As it happens, we also have no water, because we’re on a well with an electric pump. And we have no heat, because the boiler is controlled by an electric thermostat.

We discovered all of this a few years ago when the power went out for a day or so. Bad time to figure that all out.

Thanks for the replies. This is something I’ll have to think about.

I don’t know where you folks live who lose your cell phone service when the power goes out, but I’m in NJ and when Sandy hit, I had cell service for the duration of my power outage. True, cable, internet and VOIP were out, but my cell phone was working and I’m on the Sprint network. So if even they can manage to keep their network up and running, I’m sure the big boys like Verizon should be able to manage that too.

Yeah it does, or at least it does on my Droid. When I go to make a call it asks if I want to use my cell line or my Google Voice line.

The other option is to get a femtocell from your carrier. It acts like a cell tower that plugs into your home internet. Your phones can connect to it and make calls as if they were on the “real” mobile network, but the call travels over your home internet to the carrier. Some people are (rightly) annoyed with having to pay their carrier for the privilege of patching a hole in the carrier’s coverage, but it might be a more convenient option than your current landline/voip setup. You can always try negotiating with your carrier to wave the initial or monthly femtocell cost.

If the power goes out, then you walk to the end of your driveway to make a call. Because the power usually only goes out during nice weather, that won’t be much of a problem.

My Tmobile phone/plan offers “free”* and built-in wifi-calling, but I’ve heard that on some phone models, it’s not built-in and would require an additional service/charge from Tmobile.

  • “Free,” because even though you are using wifi, if you use Tmobile’s built-in wifi-calling, it still uses talk plan minutes, same as if you were using it through the cell-network. But if you have unlimited talk minutes, then it wouldn’t matter.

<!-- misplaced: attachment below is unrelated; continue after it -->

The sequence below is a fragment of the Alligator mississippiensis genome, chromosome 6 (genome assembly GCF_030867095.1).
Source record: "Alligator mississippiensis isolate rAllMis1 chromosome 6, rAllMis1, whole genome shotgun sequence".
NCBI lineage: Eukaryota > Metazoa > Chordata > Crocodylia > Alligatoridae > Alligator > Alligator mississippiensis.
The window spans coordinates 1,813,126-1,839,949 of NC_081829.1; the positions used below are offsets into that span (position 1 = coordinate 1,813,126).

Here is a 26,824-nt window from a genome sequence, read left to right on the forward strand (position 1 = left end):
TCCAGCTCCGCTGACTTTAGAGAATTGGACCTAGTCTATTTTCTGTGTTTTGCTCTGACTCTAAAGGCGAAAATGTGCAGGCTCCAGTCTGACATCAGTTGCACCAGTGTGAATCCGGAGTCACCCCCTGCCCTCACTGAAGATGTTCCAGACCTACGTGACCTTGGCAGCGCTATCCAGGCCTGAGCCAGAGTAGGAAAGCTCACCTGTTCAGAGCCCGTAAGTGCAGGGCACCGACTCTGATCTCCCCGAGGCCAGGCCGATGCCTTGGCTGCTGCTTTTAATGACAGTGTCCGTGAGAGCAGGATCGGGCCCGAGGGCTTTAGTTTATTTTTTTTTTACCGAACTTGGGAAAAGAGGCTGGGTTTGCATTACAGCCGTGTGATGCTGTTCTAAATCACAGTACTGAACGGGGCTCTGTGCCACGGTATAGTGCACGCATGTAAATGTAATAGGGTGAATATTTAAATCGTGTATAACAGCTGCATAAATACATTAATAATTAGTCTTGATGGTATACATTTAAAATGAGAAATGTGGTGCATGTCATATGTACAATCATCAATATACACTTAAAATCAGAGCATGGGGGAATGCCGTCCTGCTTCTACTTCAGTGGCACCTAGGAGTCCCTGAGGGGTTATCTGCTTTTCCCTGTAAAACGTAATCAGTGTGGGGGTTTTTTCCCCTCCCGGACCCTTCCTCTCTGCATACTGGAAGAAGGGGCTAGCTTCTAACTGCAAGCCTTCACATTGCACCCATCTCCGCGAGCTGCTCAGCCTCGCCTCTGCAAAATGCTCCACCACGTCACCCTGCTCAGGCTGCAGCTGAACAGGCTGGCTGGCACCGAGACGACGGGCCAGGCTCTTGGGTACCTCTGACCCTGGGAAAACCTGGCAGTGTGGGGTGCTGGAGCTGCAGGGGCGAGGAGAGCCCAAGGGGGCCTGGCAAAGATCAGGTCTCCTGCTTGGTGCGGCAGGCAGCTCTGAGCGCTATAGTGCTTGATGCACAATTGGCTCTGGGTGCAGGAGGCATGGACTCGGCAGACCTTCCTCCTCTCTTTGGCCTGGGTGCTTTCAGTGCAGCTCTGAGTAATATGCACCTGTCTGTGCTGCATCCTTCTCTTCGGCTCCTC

Yup. If you have sufficiently fast ISP service/wifi and/or 4g data, GV + GrooveIP can be a good solution. If your internet connection ain’t all that fast, voice quality can be pretty lousy.

Nope, even if you choose Google Voice, it’s still a non-VOIP call that is using your minute allowance.


The previously mentioned App “Groove IP” will make the calls over WiFi/3G/4G if you do not want to use minutes, but of course call quality will take a bit of a hit like with most VOIP.

Those sneaky bastards!

Yeah, it’s not obvious.

It wouldn’t surprise me if Google wanted to support VOIP, but the providers balked at it. Grand Central, which Google bought and turned into Google Voice, supported SIP, which is an open VOIP standard. In other words, you could get a 3rd party SIP client (of which there are several in the Android market last I checked) and connect to your Grand Central account for VOIP calling. But they shut that off.

On the other hand, it appears that Google Voice uses Jabber, which is another open standard, which is what GrooVe IP uses. GrooVe IP costs 5 bucks, but there’s a free version you can try: https://play.google.com/store/apps/details?id=com.snrblabs.grooveip&feature=nav_result The first version I tried had a wicked echo, but the later versions took care of it.

My T-Mobile At Home plan is an add on to my family plan. A router that I plug a home phone in to. Router is also a wifi. It takes up one of the lines available, but ALL it’s minutes are free. It doesn’t count against ANY of my plans limits. Broadband required, but I’m on broadband anyways.

It may not be an option for new accounts, tho. I signed on several years ago.

T-Mobiles family plans are currently higher than other carriers I’ve looked at, and their customer service sucks.* So, when it’s time to upgrade our phones, I’ll be looking for something better. That Republic thing looks very interesting.